WASHINGTON, Oct 28—The Carnegie Endowment for International Peace announced today that Aso O. Tavitian, former chief executive officer of Syncsort and president of the Tavitian Foundation, has joined its Board of Trustees.
Welcoming the announcement, the president of the Endowment, Jessica T. Mathews, said:
“We are honored to welcome Aso Tavitian to the Carnegie Endowment’s Board of Trustees. His broad international perspective and deep understanding of the challenges faced by Eastern Europe and Eurasia will be of great benefit to the Endowment’s leading work—in Moscow, Washington, and Brussels—on the region.
“Aso’s experience and life’s work add further international depth to the Carnegie Endowment Board of Trustees as we implement and build our NEW VISION—pioneering the first truly multinational, and ultimately global, think tank.”
Mr. Tavitian said:
“I am delighted to join the distinguished Board of Trustees of the Carnegie Endowment for International Peace at such a critical time; rarely has there been a greater need for the Endowment’s mission of improving international dialogue and understanding as the world faces so many difficult global issues.”
- Aso (Assadour) O. Tavitian was until April 2008 the CEO of Syncsort, a privately-held technology company he co-founded in 1969 that specializes in the development, marketing, and service of generalized infrastructure software products. Syncsort is headquartered in Woodcliff Lake, New Jersey, with subsidiaries in the United Kingdom, France, and Germany.
Mr. Tavitian was born in Bulgaria, studied at Haigazian College in Beirut and Columbia University, and now lives in New York and Stockbridge, Massachusetts. He serves as president of the Tavitian Foundation, which primarily supports higher education; through this means, he has offered university scholarships, with a preference given to persons of Armenian and Eastern European descent. He is also a supporter of the Tavitian Library at the Armenian Ministry of Foreign Affairs, a specialized collection focusing on international relations, diplomacy, world history, and the history of Armenia and the Caucasus, and the Armenian Program at the Fletcher School of Law and Diplomacy at Tufts University, which trains Armenian diplomats and government officials.
Mr. Tavitian is on the boards of the Sterling and Francine Clark Art Institute, the Frick Collection, and Close Encounters with Music. He is also a member of the Board of Governors of the New School for Social Research; a member of FACE (French American Cultural Exchange), an organization focused on promoting cultural exchanges between France and the United States; and serves as vice chair of the Board of Trustees of the Austen Riggs Center in Stockbridge, Massachusetts.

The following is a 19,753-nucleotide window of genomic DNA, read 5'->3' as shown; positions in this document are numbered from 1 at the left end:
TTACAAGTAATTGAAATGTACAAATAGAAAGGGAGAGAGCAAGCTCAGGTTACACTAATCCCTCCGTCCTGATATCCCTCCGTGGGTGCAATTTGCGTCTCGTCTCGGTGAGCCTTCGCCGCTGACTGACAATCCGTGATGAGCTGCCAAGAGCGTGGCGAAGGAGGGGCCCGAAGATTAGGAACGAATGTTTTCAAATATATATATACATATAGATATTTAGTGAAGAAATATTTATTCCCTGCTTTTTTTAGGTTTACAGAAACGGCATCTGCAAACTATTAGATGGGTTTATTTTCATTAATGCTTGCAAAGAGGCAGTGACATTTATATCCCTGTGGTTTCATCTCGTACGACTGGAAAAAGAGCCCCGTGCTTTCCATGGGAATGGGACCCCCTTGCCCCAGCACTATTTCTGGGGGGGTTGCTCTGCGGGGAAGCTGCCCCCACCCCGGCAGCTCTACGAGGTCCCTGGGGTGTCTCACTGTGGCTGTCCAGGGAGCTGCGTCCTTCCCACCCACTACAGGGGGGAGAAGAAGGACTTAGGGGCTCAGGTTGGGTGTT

- Click here for a full list of Carnegie's Board of Trustees
- Carnegie's New Vision—The last decade saw rapid internationalization in all kinds of fields—from small business to terrorism to religion and social activism. Oddly, think tanks—even those whose interests are international—remained largely national enterprises, rooted in the views of one country. The Carnegie Endowment for International Peace was the first to break the pattern.
In 1993, the Endowment launched the Carnegie Moscow Center, pioneering the idea that in today's world a think tank whose mission is to contribute to global security, stability, and prosperity requires a permanent international presence and a multinational outlook at the core of its operations.
Building on the strength of this success and following its century-long practice of changing as global circumstances change, the Carnegie Endowment for International Peace is therefore undertaking a fundamental redefinition of its role and mission. Carnegie aims to transform itself from a think tank on international issues to the first truly multinational — ultimately global — think tank.
The Endowment has added operations in Beijing, Beirut, and Brussels to its existing centers in Washington and Moscow. These five locations include the two centers of world governance and the three places whose political evolution and international policies will most determine the near-term possibilities for international peace and economic advance.
More information on the Carnegie Endowment’s New Vision
- Press Contact: Trent Perrotto, 202/939-2372, email@example.com